Stage 2 E-Team Grantees

Recipient Institution: 
Vanderbilt University
Principal Investigator: 
Scott Guelcher
Grant Amount: 

An implantable, synthetic, biodegradable scaffold designed to help diabetic ulcer patients heal faster.

Poraderm photo

The team:
PoraDerm – Awarded $15,014

The team members:

  • Drew Harmata, graduate student in Chemical and Biomolecular Engineering
  • Jon Page, graduate student in Chemical and Biomolecular Engineering

Principal investigator:
Dr. Scott Guelcher, Assistant Professor

Vanderbilt University

The innovation:
A synthetic, biodegradable foam structure designed to heal chronic foot ulcers caused by diabetes.

The problem:
The prevalence of diabetes continues to rise in the United Sates. According to the Centers for Disease Control, 25.8 million children and adults in the United States (8.3 percent of the population) suffer from diabetes and its complications.

Diabetes reduces blood flow to certain areas of the body, especially the feet, making it harder for the body to heal wounds. Additionally, diabetes can cause nerve damage that prevents a patient from feeling pain in his/her feet, increasing the likelihood that an injury will go unnoticed and untreated until it becomes infected. These factors contribute to the development of diabetic foot ulcers – open wounds that, if not properly treated, can become infected and lead to amputation of the lower leg.

Diabetic foot ulcers are responsible for more hospitalizations than any other diabetes complication. More than two million Americans suffer from chronic ulcers, requiring treatment costs of approximately $8 billion per year.

The solution:
PoraDerm is a synthetic, biodegradable foam structure designed to be implanted into the ulcer, significantly aiding the healing process. The structure fills the ulcer, covering the wound and acting as a scaffold that supports the surrounding tissue. The scaffold is made out of rigid polyurethane foam that can by shaved down and customized to fit a particular wound. The patient’s cells attach to the scaffold, allowing them to make direct contact across the full surface of the ulcer to repair the skin tissue. As the ulcer heals, the scaffold dissolves.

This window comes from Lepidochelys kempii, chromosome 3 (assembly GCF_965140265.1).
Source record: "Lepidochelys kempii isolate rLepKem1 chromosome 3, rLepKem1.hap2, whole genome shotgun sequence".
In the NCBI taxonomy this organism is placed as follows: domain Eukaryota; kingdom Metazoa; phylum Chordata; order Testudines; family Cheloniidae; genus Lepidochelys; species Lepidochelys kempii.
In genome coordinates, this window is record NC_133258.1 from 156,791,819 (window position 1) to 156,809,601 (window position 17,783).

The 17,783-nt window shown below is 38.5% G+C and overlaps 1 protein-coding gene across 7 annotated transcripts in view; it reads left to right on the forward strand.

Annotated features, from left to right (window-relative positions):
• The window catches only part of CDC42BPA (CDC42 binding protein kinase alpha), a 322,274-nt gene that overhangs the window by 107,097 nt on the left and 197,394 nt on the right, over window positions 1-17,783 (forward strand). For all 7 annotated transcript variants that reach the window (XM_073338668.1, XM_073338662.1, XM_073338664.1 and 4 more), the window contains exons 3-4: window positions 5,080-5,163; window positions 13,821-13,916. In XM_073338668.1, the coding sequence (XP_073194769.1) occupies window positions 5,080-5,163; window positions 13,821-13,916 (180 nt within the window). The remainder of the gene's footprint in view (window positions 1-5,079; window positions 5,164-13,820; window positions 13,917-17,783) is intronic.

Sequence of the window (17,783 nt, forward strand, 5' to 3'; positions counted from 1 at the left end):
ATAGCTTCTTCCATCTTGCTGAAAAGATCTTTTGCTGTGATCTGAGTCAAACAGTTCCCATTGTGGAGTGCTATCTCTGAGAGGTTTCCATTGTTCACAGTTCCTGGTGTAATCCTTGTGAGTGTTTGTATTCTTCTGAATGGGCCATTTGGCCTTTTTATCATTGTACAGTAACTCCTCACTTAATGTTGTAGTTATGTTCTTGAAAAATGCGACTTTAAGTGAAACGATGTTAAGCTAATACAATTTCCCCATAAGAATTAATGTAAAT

Products currently used to treat diabetic foot ulcers are often tissue paper-thin and designed to treat a variety of wound types on the human body. PoraDerm improves upon that design. Its malleable foam is more resilient and customizable than other products, and is specifically designed to accommodate the thicker skin on the bottom of a patient’s foot.

The future:
The PoraDerm team is working to secure funding to support animal and clinical trials that will compare the device’s performance against that of existing products. Before PoraDerm can be used in clinical trials, the device must undergo a rigorous FDA approval process.

Ultimately, the team would like to see PoraDerm used widely in a clinical setting. With an initial potential target market of 3.5 million patients, this represents a $1.5 billion market opportunity. While they recognize that achieving widespread use of the product will be a long process, Drew and Jon view each step along the way as a small success and learning opportunity.

Tips for student innovators:
Jon Page encourages student innovators to “Seek out organizations like NCIIA that provide education and guidance on entrepreneurship, especially organizations affiliated with your university. The earlier you can seek out these programs the better.”